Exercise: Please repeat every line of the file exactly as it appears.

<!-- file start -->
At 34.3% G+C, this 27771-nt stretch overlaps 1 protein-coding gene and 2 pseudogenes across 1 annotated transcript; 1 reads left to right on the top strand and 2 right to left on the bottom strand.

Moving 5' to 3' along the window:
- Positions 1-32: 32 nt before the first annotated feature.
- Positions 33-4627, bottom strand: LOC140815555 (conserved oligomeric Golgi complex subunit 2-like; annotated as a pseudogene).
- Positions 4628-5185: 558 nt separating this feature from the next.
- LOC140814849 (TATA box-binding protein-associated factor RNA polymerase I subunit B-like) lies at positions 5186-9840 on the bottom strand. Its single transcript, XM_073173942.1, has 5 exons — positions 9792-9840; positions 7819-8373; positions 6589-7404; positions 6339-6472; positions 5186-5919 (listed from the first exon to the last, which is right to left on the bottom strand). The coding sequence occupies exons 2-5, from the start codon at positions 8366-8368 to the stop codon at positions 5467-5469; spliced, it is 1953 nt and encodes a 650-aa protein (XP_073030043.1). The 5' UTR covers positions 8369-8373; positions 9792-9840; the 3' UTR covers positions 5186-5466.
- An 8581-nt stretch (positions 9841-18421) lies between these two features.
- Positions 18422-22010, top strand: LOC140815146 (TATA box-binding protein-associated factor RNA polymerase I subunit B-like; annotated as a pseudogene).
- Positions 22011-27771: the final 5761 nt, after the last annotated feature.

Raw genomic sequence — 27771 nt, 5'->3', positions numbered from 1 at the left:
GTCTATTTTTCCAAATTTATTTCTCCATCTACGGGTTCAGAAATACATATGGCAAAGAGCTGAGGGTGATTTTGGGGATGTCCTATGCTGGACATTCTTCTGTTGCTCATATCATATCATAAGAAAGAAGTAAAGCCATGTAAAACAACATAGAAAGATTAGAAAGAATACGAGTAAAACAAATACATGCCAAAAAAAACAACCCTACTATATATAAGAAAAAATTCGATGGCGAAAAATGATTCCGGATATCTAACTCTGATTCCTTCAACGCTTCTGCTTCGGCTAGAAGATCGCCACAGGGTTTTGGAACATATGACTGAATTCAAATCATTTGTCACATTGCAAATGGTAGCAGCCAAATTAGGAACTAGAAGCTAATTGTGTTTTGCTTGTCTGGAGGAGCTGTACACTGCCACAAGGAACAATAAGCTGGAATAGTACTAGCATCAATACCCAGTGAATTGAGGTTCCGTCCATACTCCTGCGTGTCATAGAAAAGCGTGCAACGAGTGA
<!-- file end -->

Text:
At 34.3% G+C, this 27771-nt stretch overlaps 1 protein-coding gene and 2 pseudogenes across 1 annotated transcript; 1 reads left to right on the top strand and 2 right to left on the bottom strand.

Moving 5' to 3' along the window:
- Positions 1-32: 32 nt before the first annotated feature.
- Positions 33-4627, bottom strand: LOC140815555 (conserved oligomeric Golgi complex subunit 2-like; annotated as a pseudogene).
- Positions 4628-5185: 558 nt separating this feature from the next.
- LOC140814849 (TATA box-binding protein-associated factor RNA polymerase I subunit B-like) lies at positions 5186-9840 on the bottom strand. Its single transcript, XM_073173942.1, has 5 exons — positions 9792-9840; positions 7819-8373; positions 6589-7404; positions 6339-6472; positions 5186-5919 (listed from the first exon to the last, which is right to left on the bottom strand). The coding sequence occupies exons 2-5, from the start codon at positions 8366-8368 to the stop codon at positions 5467-5469; spliced, it is 1953 nt and encodes a 650-aa protein (XP_073030043.1). The 5' UTR covers positions 8369-8373; positions 9792-9840; the 3' UTR covers positions 5186-5466.
- An 8581-nt stretch (positions 9841-18421) lies between these two features.
- Positions 18422-22010, top strand: LOC140815146 (TATA box-binding protein-associated factor RNA polymerase I subunit B-like; annotated as a pseudogene).
- Positions 22011-27771: the final 5761 nt, after the last annotated feature.

Raw genomic sequence — 27771 nt, 5'->3', positions numbered from 1 at the left:
GTCTATTTTTCCAAATTTATTTCTCCATCTACGGGTTCAGAAATACATATGGCAAAGAGCTGAGGGTGATTTTGGGGATGTCCTATGCTGGACATTCTTCTGTTGCTCATATCATATCATAAGAAAGAAGTAAAGCCATGTAAAACAACATAGAAAGATTAGAAAGAATACGAGTAAAACAAATACATGCCAAAAAAAACAACCCTACTATATATAAGAAAAAATTCGATGGCGAAAAATGATTCCGGATATCTAACTCTGATTCCTTCAACGCTTCTGCTTCGGCTAGAAGATCGCCACAGGGTTTTGGAACATATGACTGAATTCAAATCATTTGTCACATTGCAAATGGTAGCAGCCAAATTAGGAACTAGAAGCTAATTGTGTTTTGCTTGTCTGGAGGAGCTGTACACTGCCACAAGGAACAATAAGCTGGAATAGTACTAGCATCAATACCCAGTGAATTGAGGTTCCGTCCATACTCCTGCGTGTCATAGAAAAGCGTGCAACGAGTGA